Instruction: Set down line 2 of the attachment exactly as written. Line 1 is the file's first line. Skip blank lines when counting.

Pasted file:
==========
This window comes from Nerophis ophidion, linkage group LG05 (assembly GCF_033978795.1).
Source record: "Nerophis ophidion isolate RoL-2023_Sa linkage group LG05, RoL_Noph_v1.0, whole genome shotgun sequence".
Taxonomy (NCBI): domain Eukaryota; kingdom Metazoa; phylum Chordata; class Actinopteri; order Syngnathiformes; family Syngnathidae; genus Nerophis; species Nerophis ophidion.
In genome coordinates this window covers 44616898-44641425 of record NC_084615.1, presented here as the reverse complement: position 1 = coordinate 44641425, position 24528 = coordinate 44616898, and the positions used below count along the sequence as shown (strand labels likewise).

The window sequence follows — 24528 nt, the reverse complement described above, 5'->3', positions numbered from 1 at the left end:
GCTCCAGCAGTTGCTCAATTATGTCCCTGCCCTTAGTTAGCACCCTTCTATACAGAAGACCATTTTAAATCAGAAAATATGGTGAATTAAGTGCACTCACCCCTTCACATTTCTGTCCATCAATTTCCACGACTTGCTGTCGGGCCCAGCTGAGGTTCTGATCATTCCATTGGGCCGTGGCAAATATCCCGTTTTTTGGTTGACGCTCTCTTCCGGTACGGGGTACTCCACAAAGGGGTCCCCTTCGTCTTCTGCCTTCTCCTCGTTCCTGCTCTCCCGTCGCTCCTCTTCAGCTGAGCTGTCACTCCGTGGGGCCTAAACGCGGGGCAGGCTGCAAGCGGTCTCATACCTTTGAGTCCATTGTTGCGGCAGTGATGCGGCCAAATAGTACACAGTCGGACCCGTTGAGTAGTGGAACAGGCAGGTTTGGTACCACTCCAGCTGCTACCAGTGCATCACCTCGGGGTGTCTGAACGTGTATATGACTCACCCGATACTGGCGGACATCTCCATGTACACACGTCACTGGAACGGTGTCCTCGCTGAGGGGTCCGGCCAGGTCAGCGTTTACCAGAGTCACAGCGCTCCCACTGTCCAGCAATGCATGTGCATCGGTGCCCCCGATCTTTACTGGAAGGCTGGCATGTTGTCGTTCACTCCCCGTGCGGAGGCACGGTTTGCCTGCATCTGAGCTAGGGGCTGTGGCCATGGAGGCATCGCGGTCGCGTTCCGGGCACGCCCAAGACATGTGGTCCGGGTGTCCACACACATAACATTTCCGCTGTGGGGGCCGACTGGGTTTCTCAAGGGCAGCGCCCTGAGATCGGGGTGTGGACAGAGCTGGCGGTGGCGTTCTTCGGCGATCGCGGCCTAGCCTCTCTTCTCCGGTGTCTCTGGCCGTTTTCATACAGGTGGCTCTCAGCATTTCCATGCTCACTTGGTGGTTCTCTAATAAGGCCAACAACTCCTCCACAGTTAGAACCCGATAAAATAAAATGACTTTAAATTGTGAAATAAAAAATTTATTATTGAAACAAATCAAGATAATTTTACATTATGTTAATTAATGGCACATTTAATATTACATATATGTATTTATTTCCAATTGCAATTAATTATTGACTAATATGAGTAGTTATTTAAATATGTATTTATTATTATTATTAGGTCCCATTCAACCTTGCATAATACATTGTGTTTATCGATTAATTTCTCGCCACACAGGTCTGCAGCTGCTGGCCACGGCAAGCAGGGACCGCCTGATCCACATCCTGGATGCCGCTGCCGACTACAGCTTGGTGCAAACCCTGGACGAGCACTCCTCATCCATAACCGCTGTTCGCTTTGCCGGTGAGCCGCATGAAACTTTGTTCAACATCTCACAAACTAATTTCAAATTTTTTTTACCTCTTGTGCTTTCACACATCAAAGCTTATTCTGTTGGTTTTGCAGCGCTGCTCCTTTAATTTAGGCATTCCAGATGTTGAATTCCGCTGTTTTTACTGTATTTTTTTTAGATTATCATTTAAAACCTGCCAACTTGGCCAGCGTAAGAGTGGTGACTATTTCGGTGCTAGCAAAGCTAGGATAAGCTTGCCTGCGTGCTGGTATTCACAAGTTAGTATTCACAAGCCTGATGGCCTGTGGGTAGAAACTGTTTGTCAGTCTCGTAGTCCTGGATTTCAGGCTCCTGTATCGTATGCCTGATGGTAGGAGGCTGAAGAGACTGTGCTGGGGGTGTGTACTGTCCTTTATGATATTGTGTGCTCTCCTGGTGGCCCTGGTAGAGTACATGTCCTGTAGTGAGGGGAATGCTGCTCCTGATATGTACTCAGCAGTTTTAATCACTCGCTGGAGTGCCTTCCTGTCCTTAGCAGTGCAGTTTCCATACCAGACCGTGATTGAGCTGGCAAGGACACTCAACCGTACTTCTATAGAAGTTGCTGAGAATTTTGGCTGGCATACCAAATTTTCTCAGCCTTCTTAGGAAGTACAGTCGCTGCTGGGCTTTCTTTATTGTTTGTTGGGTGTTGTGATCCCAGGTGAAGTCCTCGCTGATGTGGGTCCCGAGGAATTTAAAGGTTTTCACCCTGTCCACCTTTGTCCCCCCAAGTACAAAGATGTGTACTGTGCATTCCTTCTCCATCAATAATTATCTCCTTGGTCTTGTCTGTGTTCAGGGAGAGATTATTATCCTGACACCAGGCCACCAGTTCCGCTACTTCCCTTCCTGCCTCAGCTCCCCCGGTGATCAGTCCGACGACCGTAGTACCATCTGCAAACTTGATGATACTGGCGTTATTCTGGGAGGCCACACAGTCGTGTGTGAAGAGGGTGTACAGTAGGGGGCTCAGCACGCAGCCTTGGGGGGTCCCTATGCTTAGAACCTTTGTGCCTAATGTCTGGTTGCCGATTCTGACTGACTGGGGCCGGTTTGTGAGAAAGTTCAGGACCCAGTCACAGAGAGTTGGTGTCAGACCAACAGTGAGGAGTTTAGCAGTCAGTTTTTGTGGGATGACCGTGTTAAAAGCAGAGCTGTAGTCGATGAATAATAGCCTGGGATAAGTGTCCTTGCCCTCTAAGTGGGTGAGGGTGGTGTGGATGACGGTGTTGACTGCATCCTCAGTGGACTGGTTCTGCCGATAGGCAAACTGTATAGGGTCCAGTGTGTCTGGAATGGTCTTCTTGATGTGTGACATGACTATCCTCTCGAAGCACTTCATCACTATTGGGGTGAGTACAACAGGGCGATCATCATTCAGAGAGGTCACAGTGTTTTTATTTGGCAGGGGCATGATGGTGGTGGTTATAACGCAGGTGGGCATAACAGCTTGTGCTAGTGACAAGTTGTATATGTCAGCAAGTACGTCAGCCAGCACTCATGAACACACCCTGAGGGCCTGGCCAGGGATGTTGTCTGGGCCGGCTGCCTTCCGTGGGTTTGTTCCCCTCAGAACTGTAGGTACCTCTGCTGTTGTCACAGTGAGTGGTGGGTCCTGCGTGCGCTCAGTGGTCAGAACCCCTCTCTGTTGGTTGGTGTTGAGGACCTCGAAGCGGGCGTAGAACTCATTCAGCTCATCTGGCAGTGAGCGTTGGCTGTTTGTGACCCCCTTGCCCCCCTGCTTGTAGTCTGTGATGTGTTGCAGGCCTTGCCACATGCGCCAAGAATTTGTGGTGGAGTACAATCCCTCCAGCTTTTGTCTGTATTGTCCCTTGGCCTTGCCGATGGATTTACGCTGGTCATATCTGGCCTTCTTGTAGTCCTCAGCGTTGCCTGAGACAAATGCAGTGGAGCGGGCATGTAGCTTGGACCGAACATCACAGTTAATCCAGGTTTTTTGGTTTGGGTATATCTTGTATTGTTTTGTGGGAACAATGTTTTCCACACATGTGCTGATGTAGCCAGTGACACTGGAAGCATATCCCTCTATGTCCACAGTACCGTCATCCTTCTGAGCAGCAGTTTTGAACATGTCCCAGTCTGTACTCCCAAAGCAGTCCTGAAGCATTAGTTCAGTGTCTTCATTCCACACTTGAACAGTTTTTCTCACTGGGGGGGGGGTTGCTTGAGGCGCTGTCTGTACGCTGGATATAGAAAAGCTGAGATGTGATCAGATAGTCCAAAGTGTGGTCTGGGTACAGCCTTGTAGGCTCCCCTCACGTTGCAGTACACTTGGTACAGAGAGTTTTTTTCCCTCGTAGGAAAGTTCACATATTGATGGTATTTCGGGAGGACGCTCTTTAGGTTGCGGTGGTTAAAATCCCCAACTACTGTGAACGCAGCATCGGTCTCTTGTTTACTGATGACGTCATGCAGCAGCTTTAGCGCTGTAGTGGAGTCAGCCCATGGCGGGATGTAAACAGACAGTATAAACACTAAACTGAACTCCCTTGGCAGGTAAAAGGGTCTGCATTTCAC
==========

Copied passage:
Source record: "Nerophis ophidion isolate RoL-2023_Sa linkage group LG05, RoL_Noph_v1.0, whole genome shotgun sequence".